Look at my resume pleaseLet’s face itwriting a resume can be one of the most excruciating things you can do. It can take hours – or days – to choose the right format, figure out your value-add for each and every position, and write the perfect objective that does not make you feel like a simpleton.

But did you know that, in spite of all your effort, the hiring manager will still only look at your resume for less than one minute.

If this upsets you, then put yourself in their shoes for a secondthey have been inundated by the hundreds of resumes.  They cannot spend 20-30 minutes on each one.  Otherwise, it will take years to work their way through the stack, and that is not an effective hiring strategy.

So if you are looking for a job, you need to make sure that the one and only glance your resume gets is effective.

We all scan.  When you are shopping — for whatever, clothes, food — you are inundated with so many choices that you resort to scanning.  You may not even know you are doing it. As you scan, you are working through a list of “must-haves”. For example, the soup you chose must have “no salt”; the pants you need “must have” pockets for your cell phone.  We all have our “must haves”. So do recruiters and hiring managers.  

Now, everyone does have their own personal preferences, but there are some commonalities that all hiring managers want. These include:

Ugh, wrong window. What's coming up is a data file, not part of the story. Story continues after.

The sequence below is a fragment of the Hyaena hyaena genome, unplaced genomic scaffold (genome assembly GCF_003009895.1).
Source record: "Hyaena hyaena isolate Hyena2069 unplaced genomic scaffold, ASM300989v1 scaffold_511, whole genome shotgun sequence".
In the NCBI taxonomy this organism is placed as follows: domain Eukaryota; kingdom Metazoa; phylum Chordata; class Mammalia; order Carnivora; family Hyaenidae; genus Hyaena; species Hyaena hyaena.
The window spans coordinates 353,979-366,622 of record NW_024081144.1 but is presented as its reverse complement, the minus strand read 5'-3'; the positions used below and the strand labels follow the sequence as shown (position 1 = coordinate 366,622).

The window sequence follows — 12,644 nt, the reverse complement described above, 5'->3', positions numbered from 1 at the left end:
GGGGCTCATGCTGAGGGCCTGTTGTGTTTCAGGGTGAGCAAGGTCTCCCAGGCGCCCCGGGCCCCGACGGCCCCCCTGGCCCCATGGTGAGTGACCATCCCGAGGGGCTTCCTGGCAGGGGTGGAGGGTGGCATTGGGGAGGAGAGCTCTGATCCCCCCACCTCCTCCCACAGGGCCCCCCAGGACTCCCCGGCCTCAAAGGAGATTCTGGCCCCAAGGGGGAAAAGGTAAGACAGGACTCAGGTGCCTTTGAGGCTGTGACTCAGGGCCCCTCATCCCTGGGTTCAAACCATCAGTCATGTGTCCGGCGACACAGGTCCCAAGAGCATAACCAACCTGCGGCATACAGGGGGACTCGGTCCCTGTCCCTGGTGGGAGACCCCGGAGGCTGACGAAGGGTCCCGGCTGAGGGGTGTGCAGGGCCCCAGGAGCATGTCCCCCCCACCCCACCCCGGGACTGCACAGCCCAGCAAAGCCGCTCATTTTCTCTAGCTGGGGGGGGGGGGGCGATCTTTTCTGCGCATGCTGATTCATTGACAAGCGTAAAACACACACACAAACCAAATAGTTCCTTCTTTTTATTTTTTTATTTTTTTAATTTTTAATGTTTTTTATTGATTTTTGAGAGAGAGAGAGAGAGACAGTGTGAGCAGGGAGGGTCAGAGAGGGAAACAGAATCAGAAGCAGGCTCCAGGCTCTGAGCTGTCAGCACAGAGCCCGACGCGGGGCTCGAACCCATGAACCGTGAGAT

Location.   For many positions, relocation is not possible.

Related experience.   If you have been an administrative assistant for your entire career, and the job requires knowledge of graphic design, your resume will be set aside.

Experience mismatch.  If you have 10+ of management experience and you want a job as a forklift driver, the hiring manager will probably not pick you.  The reverse case scenario is also true.

How recent your experience is.  For many who have taken time off, this scenario is very real. Technology changes so fast that someone who takes a break may not have any relevant skills left when they return.

Job hopping. If you quit jobs frequently, there is nothing to give recruiters the idea that you will not quit on them too.

Education.  If a certification or degree is necessary, you need to have it.

Therefore, to give yourself your best shot, make sure you:

  • Meet the basic requirements for the job.  Do not waste the recruiter’s time.  It will not help your case.
  • Customize your resume. Generic resumes do not meet all the “must haves” for a particular job. This means finding and using keywords from the job posting.
  • Explain any gaps of time in a cover letter.

At Snelling, we work with job hunters every day, and we have the resources you need to find your next best-fit job.  So visit one of our local offices today, and visit our Resume section on our Candidate Resource Hub for more information on how to write the best resume for the job you want.

This article has 1 comment

  1. Tom Hart Reply

    Your resume, for better or worse, is was gets you in the door. It may not be how you would prefer to explain/pitch yourself, but it’s what gets you that face-to-face time with a hiring manager. Make that resume stand out and make them WANT to meet you.

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